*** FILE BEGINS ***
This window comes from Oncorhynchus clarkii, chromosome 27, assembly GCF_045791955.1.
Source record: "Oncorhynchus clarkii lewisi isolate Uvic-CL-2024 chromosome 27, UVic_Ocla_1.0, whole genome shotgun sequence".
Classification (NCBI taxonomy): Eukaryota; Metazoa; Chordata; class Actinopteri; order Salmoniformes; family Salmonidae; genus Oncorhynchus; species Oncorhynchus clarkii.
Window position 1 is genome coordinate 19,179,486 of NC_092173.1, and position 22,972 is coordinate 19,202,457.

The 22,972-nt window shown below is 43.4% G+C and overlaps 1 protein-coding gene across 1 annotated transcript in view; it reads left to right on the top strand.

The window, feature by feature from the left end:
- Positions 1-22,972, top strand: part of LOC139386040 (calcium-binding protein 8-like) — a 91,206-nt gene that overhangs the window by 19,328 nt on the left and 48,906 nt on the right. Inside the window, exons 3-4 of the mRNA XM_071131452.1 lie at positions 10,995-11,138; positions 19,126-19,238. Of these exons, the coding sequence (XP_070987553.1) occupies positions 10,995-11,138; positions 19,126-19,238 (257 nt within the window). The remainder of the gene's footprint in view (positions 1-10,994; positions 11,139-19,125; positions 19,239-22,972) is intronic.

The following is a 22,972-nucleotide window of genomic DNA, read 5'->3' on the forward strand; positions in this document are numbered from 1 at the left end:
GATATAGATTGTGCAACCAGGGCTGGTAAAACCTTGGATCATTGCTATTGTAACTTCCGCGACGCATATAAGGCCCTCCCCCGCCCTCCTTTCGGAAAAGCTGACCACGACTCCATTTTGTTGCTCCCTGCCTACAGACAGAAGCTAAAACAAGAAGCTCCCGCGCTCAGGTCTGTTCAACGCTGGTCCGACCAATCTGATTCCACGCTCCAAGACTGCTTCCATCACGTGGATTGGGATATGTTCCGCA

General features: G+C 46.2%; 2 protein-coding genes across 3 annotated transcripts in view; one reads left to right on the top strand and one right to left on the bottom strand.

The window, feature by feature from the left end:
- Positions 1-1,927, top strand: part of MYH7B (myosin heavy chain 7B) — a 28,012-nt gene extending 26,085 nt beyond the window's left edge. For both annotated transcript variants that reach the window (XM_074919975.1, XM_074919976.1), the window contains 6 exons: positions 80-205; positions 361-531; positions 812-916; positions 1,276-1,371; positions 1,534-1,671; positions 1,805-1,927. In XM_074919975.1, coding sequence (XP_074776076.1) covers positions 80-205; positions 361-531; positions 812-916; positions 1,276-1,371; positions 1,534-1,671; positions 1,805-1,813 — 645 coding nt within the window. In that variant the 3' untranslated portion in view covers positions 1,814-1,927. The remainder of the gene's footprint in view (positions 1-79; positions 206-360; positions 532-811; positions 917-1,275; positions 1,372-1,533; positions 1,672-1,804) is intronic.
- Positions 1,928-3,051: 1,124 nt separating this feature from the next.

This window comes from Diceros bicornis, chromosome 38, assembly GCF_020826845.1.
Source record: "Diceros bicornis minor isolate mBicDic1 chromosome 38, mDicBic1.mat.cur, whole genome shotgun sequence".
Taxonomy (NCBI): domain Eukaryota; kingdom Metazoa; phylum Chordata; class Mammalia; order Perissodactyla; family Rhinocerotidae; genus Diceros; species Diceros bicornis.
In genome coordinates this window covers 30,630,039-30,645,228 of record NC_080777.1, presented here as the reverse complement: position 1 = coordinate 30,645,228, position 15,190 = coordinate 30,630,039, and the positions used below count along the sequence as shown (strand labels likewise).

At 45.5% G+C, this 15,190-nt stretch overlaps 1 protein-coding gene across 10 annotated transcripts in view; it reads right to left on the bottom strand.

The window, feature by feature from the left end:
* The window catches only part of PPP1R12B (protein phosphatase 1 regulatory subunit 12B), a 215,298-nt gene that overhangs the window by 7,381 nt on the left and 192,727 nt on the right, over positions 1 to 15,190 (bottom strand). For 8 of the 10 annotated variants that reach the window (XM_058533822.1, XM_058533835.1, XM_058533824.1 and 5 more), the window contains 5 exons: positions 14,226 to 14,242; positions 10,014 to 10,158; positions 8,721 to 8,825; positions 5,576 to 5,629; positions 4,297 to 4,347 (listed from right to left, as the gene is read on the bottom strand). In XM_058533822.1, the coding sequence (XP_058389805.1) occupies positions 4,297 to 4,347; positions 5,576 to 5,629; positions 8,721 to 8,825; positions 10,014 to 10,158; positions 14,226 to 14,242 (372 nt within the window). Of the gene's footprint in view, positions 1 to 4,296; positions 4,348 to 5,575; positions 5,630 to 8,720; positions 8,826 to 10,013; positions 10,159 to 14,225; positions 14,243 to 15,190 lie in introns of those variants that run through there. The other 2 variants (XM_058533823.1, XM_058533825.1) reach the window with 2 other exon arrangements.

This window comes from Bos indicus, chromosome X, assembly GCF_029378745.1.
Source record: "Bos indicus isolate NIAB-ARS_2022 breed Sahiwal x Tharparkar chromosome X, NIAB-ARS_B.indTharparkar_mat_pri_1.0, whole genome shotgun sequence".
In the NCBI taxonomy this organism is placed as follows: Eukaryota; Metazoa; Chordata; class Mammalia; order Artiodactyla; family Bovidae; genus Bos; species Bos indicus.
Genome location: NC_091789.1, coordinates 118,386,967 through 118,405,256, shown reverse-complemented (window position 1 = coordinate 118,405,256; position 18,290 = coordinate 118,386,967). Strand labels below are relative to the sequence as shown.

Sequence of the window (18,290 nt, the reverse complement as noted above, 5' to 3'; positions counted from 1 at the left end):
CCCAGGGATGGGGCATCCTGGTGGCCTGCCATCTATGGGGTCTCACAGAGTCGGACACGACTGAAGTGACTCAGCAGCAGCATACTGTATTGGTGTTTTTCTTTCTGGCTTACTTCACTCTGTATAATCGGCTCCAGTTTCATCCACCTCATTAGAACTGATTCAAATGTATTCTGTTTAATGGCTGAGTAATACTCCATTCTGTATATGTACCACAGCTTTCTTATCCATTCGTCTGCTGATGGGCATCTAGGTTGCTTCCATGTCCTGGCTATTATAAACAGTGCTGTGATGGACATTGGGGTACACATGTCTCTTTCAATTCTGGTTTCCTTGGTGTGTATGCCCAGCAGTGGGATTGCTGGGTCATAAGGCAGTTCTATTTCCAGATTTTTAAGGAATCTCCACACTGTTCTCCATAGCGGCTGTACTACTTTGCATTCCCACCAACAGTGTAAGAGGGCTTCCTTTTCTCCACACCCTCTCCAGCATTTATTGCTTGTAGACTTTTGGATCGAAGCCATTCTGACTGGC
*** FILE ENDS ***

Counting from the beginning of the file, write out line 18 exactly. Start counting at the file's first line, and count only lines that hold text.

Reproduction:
At 45.5% G+C, this 15,190-nt stretch overlaps 1 protein-coding gene across 10 annotated transcripts in view; it reads right to left on the bottom strand.